Charles W. Penny arrived on the job Monday as Statesboro's new city manager.
He said he is now in a learning phase but has hit the ground running as far as communicating with the staff members, City Council members and the mayor.
"I will be spending a lot of time listening and learning, learning about the organization, learning about the mayor and council, learning about the city and the county and the region," Penny said. "It's a lot to take in."
The first week of July is a good time to start a job like this, he said, with normal business activities often slowing a little around the July 4 holiday. City Council helped with this, too, by cancelling its first regularly scheduled meeting of July.
Statesboro's council meetings are often cancelled near holidays, and with Tuesday's 9 a.m. meeting scratched in advance, Penny's first currently scheduled City Council meeting will be the one at 5:30 p.m. July 16.
But he sat down with staff members Monday and they talked about how they will work together. He also talked with Mayor Jonathan McCollar. Penny emailed the five council members and offered appointments to meet each of them individually. He hopes to do so over the next two or three weeks "and talk about what their interests are and what their objectives are," he said.
On Wednesday he will take part in a briefing to bring him up to speed on the Blue Mile plan for revitalization of South Main Street.
From North Carolina
Now 61, Penny previously retired, at the end of March 2017, as city manager in Rocky Mount, North Carolina, which has about 54,400 residents, compared to Statesboro's approximately 31,400. But after retiring he did contract work for the city of Rocky Mount as a consultant during construction of the Rocky Mount Event Center, a 165,000-square-foot facility that opened last October.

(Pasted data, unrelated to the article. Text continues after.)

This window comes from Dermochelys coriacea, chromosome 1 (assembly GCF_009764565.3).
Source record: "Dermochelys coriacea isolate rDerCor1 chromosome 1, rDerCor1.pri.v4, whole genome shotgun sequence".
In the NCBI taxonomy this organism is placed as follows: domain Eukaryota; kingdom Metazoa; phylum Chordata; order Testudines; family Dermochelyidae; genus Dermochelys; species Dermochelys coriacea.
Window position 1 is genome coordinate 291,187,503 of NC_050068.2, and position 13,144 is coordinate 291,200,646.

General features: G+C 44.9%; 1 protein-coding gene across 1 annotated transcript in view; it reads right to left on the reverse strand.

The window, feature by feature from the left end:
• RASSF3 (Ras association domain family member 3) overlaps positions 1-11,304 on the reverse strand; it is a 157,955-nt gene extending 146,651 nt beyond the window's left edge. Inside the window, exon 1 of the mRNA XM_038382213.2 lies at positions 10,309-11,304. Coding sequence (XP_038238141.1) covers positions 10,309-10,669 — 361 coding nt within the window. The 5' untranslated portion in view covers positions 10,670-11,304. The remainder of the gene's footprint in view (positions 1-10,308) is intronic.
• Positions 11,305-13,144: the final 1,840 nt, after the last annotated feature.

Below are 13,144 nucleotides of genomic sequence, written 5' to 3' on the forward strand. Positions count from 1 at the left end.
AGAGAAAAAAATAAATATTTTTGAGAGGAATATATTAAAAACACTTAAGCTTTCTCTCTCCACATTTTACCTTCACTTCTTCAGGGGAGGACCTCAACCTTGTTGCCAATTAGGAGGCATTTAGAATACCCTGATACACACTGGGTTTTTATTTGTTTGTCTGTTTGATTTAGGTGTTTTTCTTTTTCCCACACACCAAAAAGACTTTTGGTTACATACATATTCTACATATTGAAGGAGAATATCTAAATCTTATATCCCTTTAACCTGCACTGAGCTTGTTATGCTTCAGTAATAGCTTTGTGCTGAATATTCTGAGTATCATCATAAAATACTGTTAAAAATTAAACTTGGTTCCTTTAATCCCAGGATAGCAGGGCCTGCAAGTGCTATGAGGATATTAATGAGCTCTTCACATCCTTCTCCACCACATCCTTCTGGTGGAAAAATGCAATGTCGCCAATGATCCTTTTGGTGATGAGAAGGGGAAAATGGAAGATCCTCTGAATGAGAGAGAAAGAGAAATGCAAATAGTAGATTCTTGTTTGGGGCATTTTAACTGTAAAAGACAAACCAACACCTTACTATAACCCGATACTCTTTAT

He has worked in staff and managerial roles with city governments for more than 35 years.
Interviewed midafternoon Monday, Penny said he was impressed with the people he had met here so far but couldn't say much yet about Statesboro's city business.
"I don't come in with any preset agendas," he said.
He will also be driving around town and visiting department heads and other city employees in hope of getting to know the real Statesboro, including its problem areas, he said.
All of Statesboro
"I want to see all of the parts of the city," Penny said. "One of the things that happens when you come in for a job interview, typically what they show you is all the nice, good-looking things because they're trying to sell you on the community, but we also know that there are opportunities for improvement in every community, so what I want to see are what are those opportunities, so that we can help set our work plan for the community."
But Penny and his wife, Edith, already own a home in Statesboro. They bought it about a month ago, he said, but just moved in Saturday and still had boxes to unpack, with help from some relatives who traveled with them.
Charles and Edith Penny will be married 37 years in August and have two adult children and two grandchildren. The grandchildren are North Carolina residents but are spending July with their grandparents in Statesboro.
Here, Penny is in charge of day-to-day operations for a city government with about 310 employees.
Before the move, he had spent his entire career in North Carolina. Born in Fayetteville, he attained a bachelor's degree in political science from North Carolina Central University and a Master of Public Administration from the University of North Carolina at Chapel Hill.
He is a member of the Omega Psi Phi Fraternity Inc.
Chosen by Statesboro's mayor and council in April, he succeeds former City Manager Randy Wetmore, who retired here May 31 but has since been hired as city manager by Bridgeport, West Virginia.